At the Westin Wenzhou, for example, guests are immediately greeted by a large elevated green wall, which anchors the lobby space just before the reception. This feature was created with the help of a local landscape designer, who installed the plant feature months before the opening of the hotel in order to perfectly adjust the indoor climate to keep the wall blooming all year long. Beneath the plant wall, lounge-style seating is housed within wooden, cocooned cabana type structures –– recalling the look of a birds nest –– with concealed lightening.
At the Westin Qingdao, our designers incorporated a similar biophilic, green wall in the entry way, which opens to semi-private library staircase –– welcoming arriving guests with a natural breeze. Miniature green landscapes in small hand-blown glass sconces were also added to the lobby lounge to further enhance the space's natural inspirations.
For the Westin Resort Ras Al Khaimah, the design team drew inspiration from the idea of a hidden oasis in the Omani mountains. The region's rich natural flora, enhanced by a heavy rainy season and running freshwater streams, set the tone fo the hotel's design scheme. Materials were selected to recall the natural resources on the property's setting, informing both the textures and tones incorporated throughout the space.
The reddish and green hues of the local stones –– derived from the mountain's particularly high mineral content –– were balanced by abundant plant life. This can be seen in the biophilic wall, which includes greenery growing from a rock face –– representing the rawness of the mountains with their brute beauty.
Beyond Marriott's commitment to biophilic design and wellbeing in their properties, the luxury hotel group, Six Senses Hotels Resorts and Spas, have also been leading the way in normalizing this trend. Their team has rooted their design standards in forging a deeper connection with nature, both artificially and tangibly. For the Six Senses Duoro Valley, filters were added to the hallway lighting casts, intended to create a series of shadows that mimic the sensation of walking through the rainforest.
For guests that want a more authentic experience, villas at the Six Senses Krabey Island are actually located within the rainforest––featuring floor-to-ceiling glass walls that open up to reveal a 180-degree view of the surrounding landscape, all at the touch of a button. On the subject, Jeffrey Smith, Vice President of Sustainability at Six Senses, has said "We like to build "with" nature and it's not unusual when visiting a Six Senses to see natural rock formations causing a path detour or trees growing through buildings."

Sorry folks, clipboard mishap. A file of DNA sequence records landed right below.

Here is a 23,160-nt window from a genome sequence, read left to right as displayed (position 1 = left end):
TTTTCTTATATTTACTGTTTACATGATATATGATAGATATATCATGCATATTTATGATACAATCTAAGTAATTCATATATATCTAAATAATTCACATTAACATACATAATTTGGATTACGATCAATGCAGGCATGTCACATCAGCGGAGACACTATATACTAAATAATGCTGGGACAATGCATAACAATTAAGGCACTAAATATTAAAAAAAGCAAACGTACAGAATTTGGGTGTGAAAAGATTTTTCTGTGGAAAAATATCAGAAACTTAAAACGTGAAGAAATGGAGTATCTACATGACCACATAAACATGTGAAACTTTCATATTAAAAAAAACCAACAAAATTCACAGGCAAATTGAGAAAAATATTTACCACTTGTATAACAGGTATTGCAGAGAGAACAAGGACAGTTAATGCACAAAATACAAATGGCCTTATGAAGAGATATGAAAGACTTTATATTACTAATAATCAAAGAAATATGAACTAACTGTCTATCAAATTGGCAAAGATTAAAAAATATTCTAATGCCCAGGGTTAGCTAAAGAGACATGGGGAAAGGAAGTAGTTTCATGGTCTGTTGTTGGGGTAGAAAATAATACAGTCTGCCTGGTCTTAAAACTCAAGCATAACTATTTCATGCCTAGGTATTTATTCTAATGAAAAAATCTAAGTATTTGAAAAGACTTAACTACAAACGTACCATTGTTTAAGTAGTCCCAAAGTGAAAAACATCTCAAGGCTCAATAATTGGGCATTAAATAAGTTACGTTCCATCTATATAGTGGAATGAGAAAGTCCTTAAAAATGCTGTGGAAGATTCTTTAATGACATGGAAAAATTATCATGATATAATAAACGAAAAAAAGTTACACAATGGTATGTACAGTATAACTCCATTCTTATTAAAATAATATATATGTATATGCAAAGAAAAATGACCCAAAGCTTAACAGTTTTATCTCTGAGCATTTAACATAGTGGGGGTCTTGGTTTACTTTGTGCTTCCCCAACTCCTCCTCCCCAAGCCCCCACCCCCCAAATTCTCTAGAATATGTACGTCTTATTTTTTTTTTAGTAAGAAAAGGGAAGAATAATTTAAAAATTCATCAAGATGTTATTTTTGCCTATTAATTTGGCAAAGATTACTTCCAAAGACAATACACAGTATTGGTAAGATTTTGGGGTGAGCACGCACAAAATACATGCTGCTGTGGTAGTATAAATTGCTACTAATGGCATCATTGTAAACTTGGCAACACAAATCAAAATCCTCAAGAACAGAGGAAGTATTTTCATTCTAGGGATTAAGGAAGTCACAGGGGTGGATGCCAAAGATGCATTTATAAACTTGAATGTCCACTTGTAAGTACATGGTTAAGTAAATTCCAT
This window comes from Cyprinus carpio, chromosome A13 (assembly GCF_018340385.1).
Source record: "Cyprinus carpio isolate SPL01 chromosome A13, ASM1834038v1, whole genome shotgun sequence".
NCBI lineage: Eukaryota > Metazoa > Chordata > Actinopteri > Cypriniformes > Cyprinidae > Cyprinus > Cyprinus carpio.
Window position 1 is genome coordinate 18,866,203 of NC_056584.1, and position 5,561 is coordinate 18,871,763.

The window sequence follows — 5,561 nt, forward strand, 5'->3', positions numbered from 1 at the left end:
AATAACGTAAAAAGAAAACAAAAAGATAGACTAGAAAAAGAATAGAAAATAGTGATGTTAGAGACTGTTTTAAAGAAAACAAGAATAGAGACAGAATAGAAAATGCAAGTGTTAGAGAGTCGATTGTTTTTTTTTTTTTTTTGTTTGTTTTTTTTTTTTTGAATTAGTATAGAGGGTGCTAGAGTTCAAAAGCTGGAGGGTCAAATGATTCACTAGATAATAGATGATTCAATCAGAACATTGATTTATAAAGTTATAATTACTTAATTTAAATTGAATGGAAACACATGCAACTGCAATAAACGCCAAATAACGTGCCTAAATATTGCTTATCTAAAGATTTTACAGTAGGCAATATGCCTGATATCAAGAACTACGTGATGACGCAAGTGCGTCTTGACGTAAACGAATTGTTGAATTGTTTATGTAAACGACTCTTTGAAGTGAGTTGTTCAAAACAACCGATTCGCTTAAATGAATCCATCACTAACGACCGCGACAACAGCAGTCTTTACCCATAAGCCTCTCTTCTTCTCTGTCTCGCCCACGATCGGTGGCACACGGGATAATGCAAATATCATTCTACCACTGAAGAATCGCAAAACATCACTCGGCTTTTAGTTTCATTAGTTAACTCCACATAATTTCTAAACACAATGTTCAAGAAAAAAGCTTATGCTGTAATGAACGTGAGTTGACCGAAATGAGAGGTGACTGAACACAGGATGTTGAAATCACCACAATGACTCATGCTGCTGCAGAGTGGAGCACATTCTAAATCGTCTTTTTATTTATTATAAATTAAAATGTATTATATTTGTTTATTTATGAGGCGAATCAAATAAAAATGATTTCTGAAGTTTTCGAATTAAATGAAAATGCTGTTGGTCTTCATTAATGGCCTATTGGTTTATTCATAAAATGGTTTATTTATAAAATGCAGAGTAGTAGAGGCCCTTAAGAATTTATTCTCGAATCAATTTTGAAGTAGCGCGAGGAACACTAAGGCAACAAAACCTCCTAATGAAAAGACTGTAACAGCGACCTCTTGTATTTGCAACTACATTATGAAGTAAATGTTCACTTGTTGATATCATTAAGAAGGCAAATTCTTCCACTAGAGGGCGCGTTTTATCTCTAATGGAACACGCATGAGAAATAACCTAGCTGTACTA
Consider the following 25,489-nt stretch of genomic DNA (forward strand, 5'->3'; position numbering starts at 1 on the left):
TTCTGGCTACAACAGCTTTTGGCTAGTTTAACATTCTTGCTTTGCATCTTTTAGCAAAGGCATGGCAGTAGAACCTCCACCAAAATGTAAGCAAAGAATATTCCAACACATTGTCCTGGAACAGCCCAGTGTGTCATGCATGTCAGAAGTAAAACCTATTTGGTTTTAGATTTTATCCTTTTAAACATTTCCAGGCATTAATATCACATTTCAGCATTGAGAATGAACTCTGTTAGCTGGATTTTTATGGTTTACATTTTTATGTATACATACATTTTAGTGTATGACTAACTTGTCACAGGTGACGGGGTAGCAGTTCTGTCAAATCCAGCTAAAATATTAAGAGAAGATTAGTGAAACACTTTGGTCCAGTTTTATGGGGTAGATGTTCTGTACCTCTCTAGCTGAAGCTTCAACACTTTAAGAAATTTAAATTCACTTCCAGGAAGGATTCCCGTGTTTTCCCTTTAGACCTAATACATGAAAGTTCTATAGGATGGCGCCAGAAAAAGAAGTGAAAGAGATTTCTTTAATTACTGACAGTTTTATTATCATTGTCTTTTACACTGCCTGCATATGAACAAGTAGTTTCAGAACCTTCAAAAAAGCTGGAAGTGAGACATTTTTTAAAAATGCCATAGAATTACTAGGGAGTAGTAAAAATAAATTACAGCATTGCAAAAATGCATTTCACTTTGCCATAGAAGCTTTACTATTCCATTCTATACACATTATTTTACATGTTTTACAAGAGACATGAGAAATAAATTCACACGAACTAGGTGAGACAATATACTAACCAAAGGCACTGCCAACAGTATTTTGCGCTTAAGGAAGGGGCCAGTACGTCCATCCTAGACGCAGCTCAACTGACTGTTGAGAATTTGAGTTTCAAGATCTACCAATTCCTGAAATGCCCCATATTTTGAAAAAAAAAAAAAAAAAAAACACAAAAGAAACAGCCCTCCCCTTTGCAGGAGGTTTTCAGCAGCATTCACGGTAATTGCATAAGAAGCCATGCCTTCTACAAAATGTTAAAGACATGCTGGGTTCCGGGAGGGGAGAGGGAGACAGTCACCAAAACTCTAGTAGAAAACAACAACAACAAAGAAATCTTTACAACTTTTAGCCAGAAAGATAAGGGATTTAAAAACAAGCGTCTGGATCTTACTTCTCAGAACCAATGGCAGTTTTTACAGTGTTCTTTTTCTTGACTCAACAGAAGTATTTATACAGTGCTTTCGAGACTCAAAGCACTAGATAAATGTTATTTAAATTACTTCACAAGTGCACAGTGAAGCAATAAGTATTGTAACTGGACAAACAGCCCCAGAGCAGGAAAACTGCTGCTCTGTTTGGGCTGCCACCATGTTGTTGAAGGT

Six Senses Krabey Island, Cambodia
Biophilic Product Designers
Closely following this trend, companies like Delos have emerged as global pioneers in providing solutions for health and wellbeing in a range of environments. Delos, specifically, specializes in creating mood enhancing environments for the workplace, as well as the hospitality industry, with their "Stay Well" rooms. While designers can easily create a biophilic environment with materials, patterns, colors and specific design additions, Delos seeks to reinforce the benefits to wellbeing through specific tools, such as air and water purification, aromatherapy, natural mattresses and night lights that enhance sleep. As a result, Delos' Stay Well Rooms allow better rest, rapid jet-lag recovery and increased energy.
Through extensive research, Delos has discovered that travelers nowadays look for healthier food, experience of nature and eco conscious properties when searching for their next accommodation. Their findings concluded that the wellness tourism industry is growing 50% faster than the normal tourism, and hospitality designers must respond. Through an independent analysis led by Clemson University in collaboration with Cornell University, Delos has shown that their Stay Well Rooms implemented at the MGM Grand Hotel & Casino increased the overall perception of the room value to customers.
Clients had a higher satisfaction and higher likelihood to recommend the hotel. Those specific rooms scored better in room cleanliness, amenities, bedding and furniture and bathroom, than the other rooms at the hotel. Stay Well guests experienced important emotions of feeling relaxed, important, pampered.
"The growing demand for healthier ways to travel is rapidly increasing, and the industry is constantly looking for new ways to meet their guests' health and wellness needs," said Delos Founder and CEO Paul Scialla. "The Stay Well program provides an opportunity for hotels and resorts to elevate each property as an obvious choice for all types of travelers by demonstrating that they value and prioritize the well-being of their guests." Paul Scialla, Founder, CEO
Understanding the benefits to the guest experience, many hospitality groups are starting to notice. In fact, Delos has already been able to implement Stay Well Rooms in pioneer hotel brands, such as the Marriott Hotels & Resort and the Wyndham group. The Wyndham group actually now requires Stay Well rooms to make up at least 20% of their room inventory across all of their properties. This is especially the case in urban hotels, where access to nature is often harder to find –– including the Wyndham Garden Chinatown New York and the Wyndham Garden Austin.
Biophilic Design and the Bigger Picture
Especially for hotels in urban areas, biophilic design has been proven to reduce the stress from the busy city environment amongst both employees and guests. Biophilic design and a commitment to wellbeing creates a unique and memorable experience –– one that hotel guests will not soon forget and will encourage them to return. Creating continuity with high-priced rooms that offer sweeping views of the surrounding landscape, a holistic approach to biophilia in hotel lobbies and public spaces can activate the property further, and just might generate higher revenue.
Despite all the research and countless success stories, hospitality decision makers are still falling behind. In order to improve the guest experience and increase revenue, it is time for the hospitality industry to keep pace with other market sectors and capitalize on the proven benefits of biophilic design.